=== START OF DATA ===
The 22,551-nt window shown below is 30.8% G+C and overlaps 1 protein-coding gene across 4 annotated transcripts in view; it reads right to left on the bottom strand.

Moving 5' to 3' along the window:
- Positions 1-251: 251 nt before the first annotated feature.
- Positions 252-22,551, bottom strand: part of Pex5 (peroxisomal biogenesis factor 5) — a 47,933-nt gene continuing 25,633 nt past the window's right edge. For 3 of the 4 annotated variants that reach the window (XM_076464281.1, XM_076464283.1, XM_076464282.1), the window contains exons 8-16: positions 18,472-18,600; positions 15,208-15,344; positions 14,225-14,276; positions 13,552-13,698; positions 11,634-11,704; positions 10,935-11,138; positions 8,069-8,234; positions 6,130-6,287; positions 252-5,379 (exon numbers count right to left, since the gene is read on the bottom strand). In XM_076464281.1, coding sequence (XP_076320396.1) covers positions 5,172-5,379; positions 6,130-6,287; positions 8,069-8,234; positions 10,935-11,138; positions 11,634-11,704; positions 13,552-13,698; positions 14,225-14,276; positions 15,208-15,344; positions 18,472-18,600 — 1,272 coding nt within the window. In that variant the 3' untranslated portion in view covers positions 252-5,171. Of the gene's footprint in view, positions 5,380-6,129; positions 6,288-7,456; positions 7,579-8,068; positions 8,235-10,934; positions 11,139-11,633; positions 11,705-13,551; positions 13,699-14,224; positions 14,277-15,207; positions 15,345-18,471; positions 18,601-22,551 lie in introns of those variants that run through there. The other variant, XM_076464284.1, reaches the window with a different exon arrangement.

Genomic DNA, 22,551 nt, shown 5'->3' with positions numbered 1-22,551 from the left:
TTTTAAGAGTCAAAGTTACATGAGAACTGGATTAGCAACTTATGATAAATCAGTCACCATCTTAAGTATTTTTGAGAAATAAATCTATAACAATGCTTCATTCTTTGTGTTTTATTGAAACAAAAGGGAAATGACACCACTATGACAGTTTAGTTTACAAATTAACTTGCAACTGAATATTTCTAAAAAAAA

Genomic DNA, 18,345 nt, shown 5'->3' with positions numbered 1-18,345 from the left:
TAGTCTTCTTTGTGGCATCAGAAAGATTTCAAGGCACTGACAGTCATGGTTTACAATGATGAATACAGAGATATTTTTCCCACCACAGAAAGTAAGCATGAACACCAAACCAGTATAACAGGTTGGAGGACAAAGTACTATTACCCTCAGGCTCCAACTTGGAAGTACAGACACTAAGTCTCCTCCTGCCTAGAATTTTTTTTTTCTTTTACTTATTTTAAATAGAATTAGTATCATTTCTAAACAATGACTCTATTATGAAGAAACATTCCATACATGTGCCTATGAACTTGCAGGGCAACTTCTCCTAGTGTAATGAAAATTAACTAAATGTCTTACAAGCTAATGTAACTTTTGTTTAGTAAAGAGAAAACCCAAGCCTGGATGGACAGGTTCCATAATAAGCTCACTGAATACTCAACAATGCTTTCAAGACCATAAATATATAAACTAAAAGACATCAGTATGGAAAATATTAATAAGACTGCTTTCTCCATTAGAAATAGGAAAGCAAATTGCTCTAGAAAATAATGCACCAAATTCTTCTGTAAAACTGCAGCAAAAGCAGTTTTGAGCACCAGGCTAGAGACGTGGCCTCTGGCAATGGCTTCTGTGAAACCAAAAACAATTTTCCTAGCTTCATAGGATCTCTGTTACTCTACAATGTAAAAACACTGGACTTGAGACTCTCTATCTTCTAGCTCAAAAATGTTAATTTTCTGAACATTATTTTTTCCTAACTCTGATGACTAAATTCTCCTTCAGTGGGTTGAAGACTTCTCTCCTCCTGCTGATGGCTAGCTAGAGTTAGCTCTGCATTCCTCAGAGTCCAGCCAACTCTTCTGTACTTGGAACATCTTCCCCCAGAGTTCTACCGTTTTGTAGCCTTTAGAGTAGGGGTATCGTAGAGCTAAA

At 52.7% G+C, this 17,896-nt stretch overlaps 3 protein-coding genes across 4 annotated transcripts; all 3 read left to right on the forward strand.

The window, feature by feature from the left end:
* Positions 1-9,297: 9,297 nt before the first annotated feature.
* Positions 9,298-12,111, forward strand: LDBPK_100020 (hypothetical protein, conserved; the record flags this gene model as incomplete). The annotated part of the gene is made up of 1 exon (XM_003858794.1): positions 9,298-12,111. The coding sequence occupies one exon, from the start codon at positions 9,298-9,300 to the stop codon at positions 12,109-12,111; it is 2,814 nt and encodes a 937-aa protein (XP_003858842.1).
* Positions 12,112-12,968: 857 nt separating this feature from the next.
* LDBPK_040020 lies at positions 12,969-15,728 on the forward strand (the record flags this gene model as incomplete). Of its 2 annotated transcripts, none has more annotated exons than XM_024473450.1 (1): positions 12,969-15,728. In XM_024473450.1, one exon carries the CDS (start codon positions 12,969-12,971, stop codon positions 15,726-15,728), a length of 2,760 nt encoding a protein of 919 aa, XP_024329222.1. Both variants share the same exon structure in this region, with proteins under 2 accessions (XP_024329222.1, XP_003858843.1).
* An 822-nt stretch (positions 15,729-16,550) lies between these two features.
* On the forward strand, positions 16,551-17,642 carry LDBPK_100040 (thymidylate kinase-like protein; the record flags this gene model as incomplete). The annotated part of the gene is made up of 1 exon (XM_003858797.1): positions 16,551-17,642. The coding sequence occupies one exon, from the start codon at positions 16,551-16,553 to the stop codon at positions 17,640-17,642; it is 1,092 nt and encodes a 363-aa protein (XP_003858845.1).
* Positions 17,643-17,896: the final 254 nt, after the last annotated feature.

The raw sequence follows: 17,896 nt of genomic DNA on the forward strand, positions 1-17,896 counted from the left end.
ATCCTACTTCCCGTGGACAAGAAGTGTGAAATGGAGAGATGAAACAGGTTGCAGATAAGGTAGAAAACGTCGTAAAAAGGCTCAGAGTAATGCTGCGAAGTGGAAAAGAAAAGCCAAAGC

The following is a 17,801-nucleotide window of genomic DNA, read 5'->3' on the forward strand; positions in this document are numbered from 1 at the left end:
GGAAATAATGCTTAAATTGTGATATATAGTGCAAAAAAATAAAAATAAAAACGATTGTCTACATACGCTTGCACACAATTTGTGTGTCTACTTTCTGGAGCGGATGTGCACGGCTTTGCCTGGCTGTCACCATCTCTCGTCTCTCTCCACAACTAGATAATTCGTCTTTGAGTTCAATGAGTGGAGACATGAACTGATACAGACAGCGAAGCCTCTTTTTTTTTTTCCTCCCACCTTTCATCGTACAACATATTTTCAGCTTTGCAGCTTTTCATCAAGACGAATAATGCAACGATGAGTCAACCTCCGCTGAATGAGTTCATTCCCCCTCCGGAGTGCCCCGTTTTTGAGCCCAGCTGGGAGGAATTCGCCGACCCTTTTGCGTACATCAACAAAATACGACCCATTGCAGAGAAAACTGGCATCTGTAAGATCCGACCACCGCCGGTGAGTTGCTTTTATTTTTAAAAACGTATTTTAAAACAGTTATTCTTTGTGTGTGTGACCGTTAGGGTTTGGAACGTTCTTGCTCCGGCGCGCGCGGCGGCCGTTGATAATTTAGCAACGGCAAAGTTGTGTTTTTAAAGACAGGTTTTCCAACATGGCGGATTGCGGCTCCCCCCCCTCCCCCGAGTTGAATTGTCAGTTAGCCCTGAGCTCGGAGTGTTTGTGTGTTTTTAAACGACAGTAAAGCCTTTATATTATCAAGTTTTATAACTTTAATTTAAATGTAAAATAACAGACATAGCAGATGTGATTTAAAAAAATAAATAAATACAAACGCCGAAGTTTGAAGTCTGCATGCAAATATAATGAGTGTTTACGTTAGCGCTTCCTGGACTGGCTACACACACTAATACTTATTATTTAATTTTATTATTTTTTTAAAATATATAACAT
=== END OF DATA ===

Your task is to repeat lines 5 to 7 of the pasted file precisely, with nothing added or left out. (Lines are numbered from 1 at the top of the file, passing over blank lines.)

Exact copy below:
Genomic DNA, 22,551 nt, shown 5'->3' with positions numbered 1-22,551 from the left:
TTTTAAGAGTCAAAGTTACATGAGAACTGGATTAGCAACTTATGATAAATCAGTCACCATCTTAAGTATTTTTGAGAAATAAATCTATAACAATGCTTCATTCTTTGTGTTTTATTGAAACAAAAGGGAAATGACACCACTATGACAGTTTAGTTTACAAATTAACTTGCAACTGAATATTTCTAAAAAAAA

Genomic DNA, 18,345 nt, shown 5'->3' with positions numbered 1-18,345 from the left: